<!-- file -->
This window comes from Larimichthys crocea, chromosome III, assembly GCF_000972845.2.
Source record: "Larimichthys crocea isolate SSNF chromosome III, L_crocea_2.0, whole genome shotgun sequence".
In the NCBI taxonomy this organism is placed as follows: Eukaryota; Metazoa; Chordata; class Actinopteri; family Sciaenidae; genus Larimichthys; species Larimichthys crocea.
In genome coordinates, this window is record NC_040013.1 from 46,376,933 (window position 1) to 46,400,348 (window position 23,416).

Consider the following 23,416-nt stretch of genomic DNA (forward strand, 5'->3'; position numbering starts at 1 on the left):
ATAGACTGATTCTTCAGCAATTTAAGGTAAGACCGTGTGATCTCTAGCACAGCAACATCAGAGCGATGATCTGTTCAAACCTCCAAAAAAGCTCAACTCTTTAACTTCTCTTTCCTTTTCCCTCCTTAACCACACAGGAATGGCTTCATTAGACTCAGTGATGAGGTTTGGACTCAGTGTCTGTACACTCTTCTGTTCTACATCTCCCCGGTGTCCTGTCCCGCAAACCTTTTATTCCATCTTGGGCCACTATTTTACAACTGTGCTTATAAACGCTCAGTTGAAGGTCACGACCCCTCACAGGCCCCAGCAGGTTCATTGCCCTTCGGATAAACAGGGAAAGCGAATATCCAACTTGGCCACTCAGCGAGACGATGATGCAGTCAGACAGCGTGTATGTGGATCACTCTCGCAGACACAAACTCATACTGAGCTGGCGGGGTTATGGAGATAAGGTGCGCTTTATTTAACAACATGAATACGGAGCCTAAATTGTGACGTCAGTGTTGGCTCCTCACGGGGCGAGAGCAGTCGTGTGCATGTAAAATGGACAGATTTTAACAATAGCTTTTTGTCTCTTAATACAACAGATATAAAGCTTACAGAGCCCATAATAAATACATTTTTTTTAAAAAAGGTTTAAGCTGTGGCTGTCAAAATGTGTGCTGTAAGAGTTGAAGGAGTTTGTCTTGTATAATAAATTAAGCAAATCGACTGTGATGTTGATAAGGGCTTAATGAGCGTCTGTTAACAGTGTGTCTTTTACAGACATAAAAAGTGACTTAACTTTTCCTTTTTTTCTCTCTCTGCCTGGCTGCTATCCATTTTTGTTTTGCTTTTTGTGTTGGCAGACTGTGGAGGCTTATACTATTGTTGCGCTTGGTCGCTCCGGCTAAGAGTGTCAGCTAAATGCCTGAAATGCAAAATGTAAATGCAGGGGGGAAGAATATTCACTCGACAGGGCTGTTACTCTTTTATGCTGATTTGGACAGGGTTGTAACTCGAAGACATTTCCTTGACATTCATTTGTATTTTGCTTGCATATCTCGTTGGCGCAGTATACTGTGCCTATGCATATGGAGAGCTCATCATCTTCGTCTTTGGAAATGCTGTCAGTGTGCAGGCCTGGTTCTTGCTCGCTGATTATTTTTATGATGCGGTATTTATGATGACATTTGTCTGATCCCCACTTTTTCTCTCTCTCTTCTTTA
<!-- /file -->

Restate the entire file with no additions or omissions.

This window comes from Larimichthys crocea, chromosome III, assembly GCF_000972845.2.
Source record: "Larimichthys crocea isolate SSNF chromosome III, L_crocea_2.0, whole genome shotgun sequence".
In the NCBI taxonomy this organism is placed as follows: Eukaryota; Metazoa; Chordata; class Actinopteri; family Sciaenidae; genus Larimichthys; species Larimichthys crocea.
In genome coordinates, this window is record NC_040013.1 from 46,376,933 (window position 1) to 46,400,348 (window position 23,416).

Consider the following 23,416-nt stretch of genomic DNA (forward strand, 5'->3'; position numbering starts at 1 on the left):
ATAGACTGATTCTTCAGCAATTTAAGGTAAGACCGTGTGATCTCTAGCACAGCAACATCAGAGCGATGATCTGTTCAAACCTCCAAAAAAGCTCAACTCTTTAACTTCTCTTTCCTTTTCCCTCCTTAACCACACAGGAATGGCTTCATTAGACTCAGTGATGAGGTTTGGACTCAGTGTCTGTACACTCTTCTGTTCTACATCTCCCCGGTGTCCTGTCCCGCAAACCTTTTATTCCATCTTGGGCCACTATTTTACAACTGTGCTTATAAACGCTCAGTTGAAGGTCACGACCCCTCACAGGCCCCAGCAGGTTCATTGCCCTTCGGATAAACAGGGAAAGCGAATATCCAACTTGGCCACTCAGCGAGACGATGATGCAGTCAGACAGCGTGTATGTGGATCACTCTCGCAGACACAAACTCATACTGAGCTGGCGGGGTTATGGAGATAAGGTGCGCTTTATTTAACAACATGAATACGGAGCCTAAATTGTGACGTCAGTGTTGGCTCCTCACGGGGCGAGAGCAGTCGTGTGCATGTAAAATGGACAGATTTTAACAATAGCTTTTTGTCTCTTAATACAACAGATATAAAGCTTACAGAGCCCATAATAAATACATTTTTTTTAAAAAAGGTTTAAGCTGTGGCTGTCAAAATGTGTGCTGTAAGAGTTGAAGGAGTTTGTCTTGTATAATAAATTAAGCAAATCGACTGTGATGTTGATAAGGGCTTAATGAGCGTCTGTTAACAGTGTGTCTTTTACAGACATAAAAAGTGACTTAACTTTTCCTTTTTTTCTCTCTCTGCCTGGCTGCTATCCATTTTTGTTTTGCTTTTTGTGTTGGCAGACTGTGGAGGCTTATACTATTGTTGCGCTTGGTCGCTCCGGCTAAGAGTGTCAGCTAAATGCCTGAAATGCAAAATGTAAATGCAGGGGGGAAGAATATTCACTCGACAGGGCTGTTACTCTTTTATGCTGATTTGGACAGGGTTGTAACTCGAAGACATTTCCTTGACATTCATTTGTATTTTGCTTGCATATCTCGTTGGCGCAGTATACTGTGCCTATGCATATGGAGAGCTCATCATCTTCGTCTTTGGAAATGCTGTCAGTGTGCAGGCCTGGTTCTTGCTCGCTGATTATTTTTATGATGCGGTATTTATGATGACATTTGTCTGATCCCCACTTTTTCTCTCTCTCTTCTTTA